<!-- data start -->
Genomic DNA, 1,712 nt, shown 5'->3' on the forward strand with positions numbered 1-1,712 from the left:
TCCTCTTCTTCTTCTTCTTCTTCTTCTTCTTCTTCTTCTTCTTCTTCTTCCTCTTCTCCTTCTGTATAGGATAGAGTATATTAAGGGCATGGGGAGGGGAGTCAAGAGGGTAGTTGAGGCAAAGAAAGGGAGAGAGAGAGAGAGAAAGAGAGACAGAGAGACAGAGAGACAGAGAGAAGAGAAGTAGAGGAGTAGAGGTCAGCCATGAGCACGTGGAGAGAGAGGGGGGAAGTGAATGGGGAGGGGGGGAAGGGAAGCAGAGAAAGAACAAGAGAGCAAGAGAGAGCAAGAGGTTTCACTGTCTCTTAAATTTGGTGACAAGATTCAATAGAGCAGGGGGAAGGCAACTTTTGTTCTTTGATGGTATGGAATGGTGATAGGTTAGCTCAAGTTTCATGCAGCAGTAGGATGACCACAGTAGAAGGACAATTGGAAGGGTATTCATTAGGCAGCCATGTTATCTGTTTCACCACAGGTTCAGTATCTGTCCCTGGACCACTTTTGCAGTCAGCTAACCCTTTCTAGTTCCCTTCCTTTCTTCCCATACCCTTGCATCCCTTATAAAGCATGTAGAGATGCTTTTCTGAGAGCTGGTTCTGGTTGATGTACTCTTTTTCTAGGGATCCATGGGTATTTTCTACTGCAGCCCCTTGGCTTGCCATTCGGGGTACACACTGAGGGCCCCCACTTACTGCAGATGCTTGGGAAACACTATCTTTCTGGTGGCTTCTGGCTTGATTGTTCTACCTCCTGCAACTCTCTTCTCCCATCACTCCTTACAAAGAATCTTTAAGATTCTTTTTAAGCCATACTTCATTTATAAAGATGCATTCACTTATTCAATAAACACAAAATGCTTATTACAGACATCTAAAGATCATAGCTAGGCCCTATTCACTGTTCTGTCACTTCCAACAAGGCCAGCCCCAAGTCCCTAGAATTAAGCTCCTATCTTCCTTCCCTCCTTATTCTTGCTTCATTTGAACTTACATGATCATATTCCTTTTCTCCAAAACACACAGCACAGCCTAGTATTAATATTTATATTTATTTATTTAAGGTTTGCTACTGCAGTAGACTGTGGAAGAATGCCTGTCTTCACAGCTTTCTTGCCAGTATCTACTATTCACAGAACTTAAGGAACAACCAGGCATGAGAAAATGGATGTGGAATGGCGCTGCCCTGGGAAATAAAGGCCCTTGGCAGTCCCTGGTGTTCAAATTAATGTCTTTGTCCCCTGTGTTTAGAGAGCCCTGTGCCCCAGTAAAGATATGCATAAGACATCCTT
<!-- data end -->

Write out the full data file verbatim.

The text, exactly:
Genomic DNA, 1,712 nt, shown 5'->3' on the forward strand with positions numbered 1-1,712 from the left:
TCCTCTTCTTCTTCTTCTTCTTCTTCTTCTTCTTCTTCTTCTTCTTCTTCCTCTTCTCCTTCTGTATAGGATAGAGTATATTAAGGGCATGGGGAGGGGAGTCAAGAGGGTAGTTGAGGCAAAGAAAGGGAGAGAGAGAGAGAGAAAGAGAGACAGAGAGACAGAGAGACAGAGAGAAGAGAAGTAGAGGAGTAGAGGTCAGCCATGAGCACGTGGAGAGAGAGGGGGGAAGTGAATGGGGAGGGGGGGAAGGGAAGCAGAGAAAGAACAAGAGAGCAAGAGAGAGCAAGAGGTTTCACTGTCTCTTAAATTTGGTGACAAGATTCAATAGAGCAGGGGGAAGGCAACTTTTGTTCTTTGATGGTATGGAATGGTGATAGGTTAGCTCAAGTTTCATGCAGCAGTAGGATGACCACAGTAGAAGGACAATTGGAAGGGTATTCATTAGGCAGCCATGTTATCTGTTTCACCACAGGTTCAGTATCTGTCCCTGGACCACTTTTGCAGTCAGCTAACCCTTTCTAGTTCCCTTCCTTTCTTCCCATACCCTTGCATCCCTTATAAAGCATGTAGAGATGCTTTTCTGAGAGCTGGTTCTGGTTGATGTACTCTTTTTCTAGGGATCCATGGGTATTTTCTACTGCAGCCCCTTGGCTTGCCATTCGGGGTACACACTGAGGGCCCCCACTTACTGCAGATGCTTGGGAAACACTATCTTTCTGGTGGCTTCTGGCTTGATTGTTCTACCTCCTGCAACTCTCTTCTCCCATCACTCCTTACAAAGAATCTTTAAGATTCTTTTTAAGCCATACTTCATTTATAAAGATGCATTCACTTATTCAATAAACACAAAATGCTTATTACAGACATCTAAAGATCATAGCTAGGCCCTATTCACTGTTCTGTCACTTCCAACAAGGCCAGCCCCAAGTCCCTAGAATTAAGCTCCTATCTTCCTTCCCTCCTTATTCTTGCTTCATTTGAACTTACATGATCATATTCCTTTTCTCCAAAACACACAGCACAGCCTAGTATTAATATTTATATTTATTTATTTAAGGTTTGCTACTGCAGTAGACTGTGGAAGAATGCCTGTCTTCACAGCTTTCTTGCCAGTATCTACTATTCACAGAACTTAAGGAACAACCAGGCATGAGAAAATGGATGTGGAATGGCGCTGCCCTGGGAAATAAAGGCCCTTGGCAGTCCCTGGTGTTCAAATTAATGTCTTTGTCCCCTGTGTTTAGAGAGCCCTGTGCCCCAGTAAAGATATGCATAAGACATCCTT